Plot: What’s it about?
When it comes to horror films (and novels), no one has done it better than Stephen King. King’s works have become synonymous with terror and the range is unimaginable. Coming in at the tail end of the 80’s was one of his most personal projects – Pet Sematary. King actually thought he went “too far” with his novel, but audiences didn’t seem to mind. The novel was turned into a film back in 1989 starring Denise Crosby (who left her role in Star Trek: The Next Generation) and even inspired a 1992 sequel. But in Hollywood everything is cyclical. Three decades later we’ve got a remake of King’s novel with a bit of a twist. The framework is in place, but let’s see if King’s novel can still pack a punch on screen.
Louis Creed (Jason Clarke) is a Boston-based physician who relocates his family to rural Maine. He’s set to become the primary doctor at the local university. Along with wife Rachel (Amy Seimetz) and two kids: Ellie (Jeté Laurence) and Gage (Hugo and Lucas Lavoie) the family is off to start their new lives. Their house rests on a large plot of land, but with a little help from neighbor Jud (John Lithgow) Louis quickly discovers that there’s a lot more there than meets the eye. It turns out that it’s an ancient burial ground where locals used to bury their deceased pets. And it has the power to bring them back to life…with an edge. Sure enough the pet cat bites the dust and the wheels are in motion. But when real tragedy strikes, Louis’ act of desperation might not be what the doctor ordered.
I’m a big fan of Stephen King and his body of work. And like so many others out there, there’s bound to be a King book/movie that’s for you. While Pet Sematary isn’t my favorite of his (it begins and ends with The Shining), it’s certainly far from his worst. What I tend to question, and I’ve been doing this more and more over the last few years, is why the remake? There really isn’t a lot different from the 1989 film and what was changed wasn’t exactly mind-blowing. The movie is by no means “bad”, of course, but I felt it was an opportunity wasted. That and no one will ever best the Maine accent by Fred Gwynne in the original. Nevertheless, what’s done is done and if Pet Sematary is your thing – you’ve got two to choose from (three if you count the 1992 sequel).
Video: How’s it look?
Call me kooky, but when I think of a movie with the word “cemetery” in the title (regardless of how it’s spelled), I tend to think “dark.” And that’s certainly the case here. Paramount’s 2.39:1 HEVC 4K image is nothing short of astounding, but there’s a little to be desired. I found the ever so thin layer of grain a bit of a welcome change from the usual sparkling 4K offerings. Colors are a bit drab, muted and reflective of the film’s tone. Detail is, as expected, about as good as it comes with the dense forest showcasing every leaf in razor fine detail. It’s a step above the included Blu-ray, but either way you go is fine. It’s a satisfying image.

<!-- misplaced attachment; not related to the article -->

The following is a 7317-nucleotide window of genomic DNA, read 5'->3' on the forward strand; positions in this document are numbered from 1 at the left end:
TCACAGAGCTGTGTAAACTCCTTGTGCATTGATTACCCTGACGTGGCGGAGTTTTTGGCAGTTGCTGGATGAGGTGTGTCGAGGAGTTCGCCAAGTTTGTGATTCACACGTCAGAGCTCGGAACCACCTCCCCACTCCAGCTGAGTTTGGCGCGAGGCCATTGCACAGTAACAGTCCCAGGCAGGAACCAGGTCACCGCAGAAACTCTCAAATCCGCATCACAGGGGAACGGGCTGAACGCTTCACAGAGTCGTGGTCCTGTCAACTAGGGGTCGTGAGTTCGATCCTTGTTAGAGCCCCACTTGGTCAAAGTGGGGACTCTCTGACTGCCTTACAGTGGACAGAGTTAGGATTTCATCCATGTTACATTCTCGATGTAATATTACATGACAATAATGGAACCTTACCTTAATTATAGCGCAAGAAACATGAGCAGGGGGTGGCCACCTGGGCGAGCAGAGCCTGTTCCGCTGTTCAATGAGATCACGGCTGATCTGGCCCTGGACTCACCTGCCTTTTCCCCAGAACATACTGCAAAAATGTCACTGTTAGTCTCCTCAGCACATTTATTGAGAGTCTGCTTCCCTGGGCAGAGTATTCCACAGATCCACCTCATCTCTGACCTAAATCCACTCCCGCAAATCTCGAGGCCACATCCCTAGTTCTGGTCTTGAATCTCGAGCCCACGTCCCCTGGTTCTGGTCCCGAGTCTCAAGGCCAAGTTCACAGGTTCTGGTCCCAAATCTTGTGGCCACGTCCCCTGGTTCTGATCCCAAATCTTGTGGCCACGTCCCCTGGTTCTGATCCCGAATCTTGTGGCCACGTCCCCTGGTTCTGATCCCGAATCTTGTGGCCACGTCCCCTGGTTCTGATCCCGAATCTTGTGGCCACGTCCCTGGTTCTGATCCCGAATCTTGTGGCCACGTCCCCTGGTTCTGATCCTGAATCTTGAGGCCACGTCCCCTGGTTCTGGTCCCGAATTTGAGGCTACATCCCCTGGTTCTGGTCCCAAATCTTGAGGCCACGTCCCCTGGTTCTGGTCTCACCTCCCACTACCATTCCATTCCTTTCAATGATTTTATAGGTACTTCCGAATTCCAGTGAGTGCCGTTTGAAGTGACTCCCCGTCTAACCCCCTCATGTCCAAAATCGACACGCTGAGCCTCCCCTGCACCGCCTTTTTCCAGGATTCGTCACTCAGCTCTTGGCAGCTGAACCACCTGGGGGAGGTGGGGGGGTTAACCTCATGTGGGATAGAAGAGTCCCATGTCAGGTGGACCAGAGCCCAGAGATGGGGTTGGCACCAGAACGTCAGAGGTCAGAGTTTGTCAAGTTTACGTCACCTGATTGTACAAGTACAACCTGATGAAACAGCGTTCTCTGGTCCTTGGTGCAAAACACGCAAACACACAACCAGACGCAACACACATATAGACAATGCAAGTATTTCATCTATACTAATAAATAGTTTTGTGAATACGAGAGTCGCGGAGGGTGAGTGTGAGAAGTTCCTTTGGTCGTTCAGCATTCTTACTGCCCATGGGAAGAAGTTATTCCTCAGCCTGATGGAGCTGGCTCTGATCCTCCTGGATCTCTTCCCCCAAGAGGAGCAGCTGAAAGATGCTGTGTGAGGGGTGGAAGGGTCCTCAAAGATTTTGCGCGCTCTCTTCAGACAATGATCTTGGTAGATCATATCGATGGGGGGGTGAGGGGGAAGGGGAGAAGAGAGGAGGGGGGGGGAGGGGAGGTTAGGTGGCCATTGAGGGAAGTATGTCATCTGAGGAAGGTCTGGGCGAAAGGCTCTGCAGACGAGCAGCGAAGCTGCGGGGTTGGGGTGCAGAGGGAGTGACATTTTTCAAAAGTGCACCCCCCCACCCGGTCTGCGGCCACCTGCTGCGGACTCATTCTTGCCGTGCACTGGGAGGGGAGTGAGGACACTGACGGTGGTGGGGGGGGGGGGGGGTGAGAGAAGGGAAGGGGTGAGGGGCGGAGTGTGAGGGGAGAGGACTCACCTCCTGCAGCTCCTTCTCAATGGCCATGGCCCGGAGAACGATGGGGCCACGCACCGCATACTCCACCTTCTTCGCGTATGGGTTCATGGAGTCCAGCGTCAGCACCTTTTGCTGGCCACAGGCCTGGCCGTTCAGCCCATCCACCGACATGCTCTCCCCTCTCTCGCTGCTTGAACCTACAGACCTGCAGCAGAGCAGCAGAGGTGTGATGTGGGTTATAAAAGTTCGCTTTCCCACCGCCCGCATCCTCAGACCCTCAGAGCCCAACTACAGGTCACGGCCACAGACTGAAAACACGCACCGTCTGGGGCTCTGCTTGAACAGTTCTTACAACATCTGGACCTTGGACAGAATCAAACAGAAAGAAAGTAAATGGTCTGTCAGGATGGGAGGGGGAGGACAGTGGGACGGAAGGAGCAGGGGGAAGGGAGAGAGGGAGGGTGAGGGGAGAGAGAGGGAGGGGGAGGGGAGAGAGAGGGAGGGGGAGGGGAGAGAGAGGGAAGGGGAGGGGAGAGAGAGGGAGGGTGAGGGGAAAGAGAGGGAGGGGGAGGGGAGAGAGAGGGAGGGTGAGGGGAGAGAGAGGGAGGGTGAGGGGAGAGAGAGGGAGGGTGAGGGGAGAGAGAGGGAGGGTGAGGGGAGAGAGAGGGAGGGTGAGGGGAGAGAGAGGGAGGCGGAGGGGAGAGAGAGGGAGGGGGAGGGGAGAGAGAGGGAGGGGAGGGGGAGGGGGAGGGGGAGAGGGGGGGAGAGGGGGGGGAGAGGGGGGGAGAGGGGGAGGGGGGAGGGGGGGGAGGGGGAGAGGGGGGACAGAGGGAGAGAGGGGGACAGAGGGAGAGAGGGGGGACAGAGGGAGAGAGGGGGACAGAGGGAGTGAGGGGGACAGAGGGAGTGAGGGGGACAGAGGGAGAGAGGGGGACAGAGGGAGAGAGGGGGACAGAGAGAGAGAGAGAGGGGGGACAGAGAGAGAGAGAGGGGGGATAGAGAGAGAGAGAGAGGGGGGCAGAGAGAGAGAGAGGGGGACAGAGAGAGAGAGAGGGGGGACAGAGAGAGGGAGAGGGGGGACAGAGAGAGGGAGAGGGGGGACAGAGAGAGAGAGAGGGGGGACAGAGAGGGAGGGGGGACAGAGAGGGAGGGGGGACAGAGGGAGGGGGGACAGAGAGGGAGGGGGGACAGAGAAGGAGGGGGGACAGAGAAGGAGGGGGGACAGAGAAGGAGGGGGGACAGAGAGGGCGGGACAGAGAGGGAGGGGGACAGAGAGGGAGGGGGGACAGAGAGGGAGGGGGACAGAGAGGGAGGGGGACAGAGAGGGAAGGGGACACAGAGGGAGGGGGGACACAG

Audio: How’s it sound?
The included Dolby Atmos soundtrack has a few sequences to showcase the atmospheric mix, but they’re few and far between. Vocals are pure, sharp and crisp and leave little to be desired. I’m at a loss for words, though, as it seems that a majority of this film is dialogue-driven and the only thing that really strikes me is the sound of the 18 wheeler (this was present in the 1989 version as well) as it stormed down the road. Still, if you’ve ever wanted to hear the sound of a dead cat come back to life – look no further.
Supplements: What are the extras?
- Alternate Ending – An alternate ending that’s actually fairly alternate. Who’d have thought?
- Deleted and Extended Scenes – Seven total, though none really add a lot to the film.
- Daddy’s Nervous Too
- Your Kids are Lucky
- I Wanted Her to Die
- She Didn’t Come Back the Same
- It’s Not Real
- I’m Leaving in the Morning
- Did You Miss Me Judson?
- Night Terrors – A brief feature in which three of the main characters (Louis, Rachel and Ellie) face their fears.
- The Tale of Timmy Baterman – Lithgow’s character, Jud, tells the tale of Timmy Baterman.
- Beyond the Deadfall – A four-part feature that explores several different aspects of the film.
- Chapter One: Resurrection – The decision to remake the film along with the cast reflecting on the work of King and so forth.
- Chapter Two: The Final Resting Place – A production design piece that tells of the shooting locations, costumes and the shoot as a whole.
- Chapter Three: The Road to Sorrow – A bit more on the shooting location, some of the special effects used in the film and filming the truck scene.
- Chapter Four: Death Comes Home – Some information about the makeup (making it look as if the dead came back to life) and more.
The Bottom Line
Like so many othe remakes, there’s not a whole lot new here other than bringing this Stephen King novel to a new generation. I personally preferred the original (especially the ending), but that’s just me. Paramount’s disc looks and sounds great and, admittedly, the four part featurette is pretty robust.